Kurt Russell, Adrien Brody and Sharon Stone Head to Waco

Kurt Russell and Adrien Brody join Waco A film that will focus on a headline-making 1993 event will be turned into a film and three stars have lined up for the project. Production Weekly is reporting that Kurt Russell, Adrien Brody and Sharon Stone are now attached to Waco, a film which will delve into the Branch Davidian compound disaster outside of Waco, TX in 1993.

Rupert Wainwright is directing the film, based off a script he wrote with investigative journalist James Hibberd. While details weren't given on what characters Russell, Brody and Stone would play, here is a description of the film from Wainwright's personal website.

Waco will be the first narrative feature film to explore the events of the Atf raid on Mt. Carmel, TX, the 51-day siege that followed, and the devastating compound fire that resulted in the deaths of 81 civilians. The movie cuts between Atf special agents, FBI Negotiators,
See full article at MovieWeb »

Casting Call: Diaz and Del Toro in Ex To Grind; Crudup and Jones in Enchantress Of Numbers; Russell, Brody, and Stone in Waco

We have three quick pieces of casting news for you today. First up, Deadline reports that Cameron Diaz and Benecio Del Toro have signed on to co-star in the romantic comedy An Ex to Grind. Next, Production Weekly tweets that Billy Crudup and Toby Jones will join Zooey Deschanel in Bruce Beresford’s biopic Enchantress of Numbers. Finally, Pw also tweets that Kurt Russell, Adrien Brody, and Sharon Stone have come on board Rupert Wainwright’s historical drama Waco.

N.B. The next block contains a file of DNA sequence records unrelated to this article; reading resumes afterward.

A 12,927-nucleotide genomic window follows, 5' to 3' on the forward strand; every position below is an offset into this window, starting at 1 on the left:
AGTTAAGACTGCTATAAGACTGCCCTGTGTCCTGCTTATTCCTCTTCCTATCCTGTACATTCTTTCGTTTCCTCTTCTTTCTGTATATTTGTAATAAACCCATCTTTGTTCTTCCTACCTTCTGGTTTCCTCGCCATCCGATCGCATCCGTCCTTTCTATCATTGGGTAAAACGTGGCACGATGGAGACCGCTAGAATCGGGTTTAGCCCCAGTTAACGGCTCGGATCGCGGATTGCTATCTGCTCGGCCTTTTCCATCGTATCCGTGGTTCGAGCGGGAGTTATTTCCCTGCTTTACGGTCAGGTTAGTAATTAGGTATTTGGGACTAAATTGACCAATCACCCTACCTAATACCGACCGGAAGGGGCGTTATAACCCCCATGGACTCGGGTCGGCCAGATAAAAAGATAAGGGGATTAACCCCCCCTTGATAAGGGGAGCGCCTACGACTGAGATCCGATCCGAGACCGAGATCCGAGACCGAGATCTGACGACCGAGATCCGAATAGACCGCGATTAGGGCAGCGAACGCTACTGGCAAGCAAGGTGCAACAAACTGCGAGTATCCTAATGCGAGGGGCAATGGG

Hit the jump for details on all three projects.

An Ex to Grind is based off Jane Heller’s novel, which would have Del Toro as a former star athlete who transforms into a slovenly couch potato after his career is cut short by an injury. Supported by his waitress wife (Diaz) both before his rise to fame and after his downfall, the wife has now become a big business success.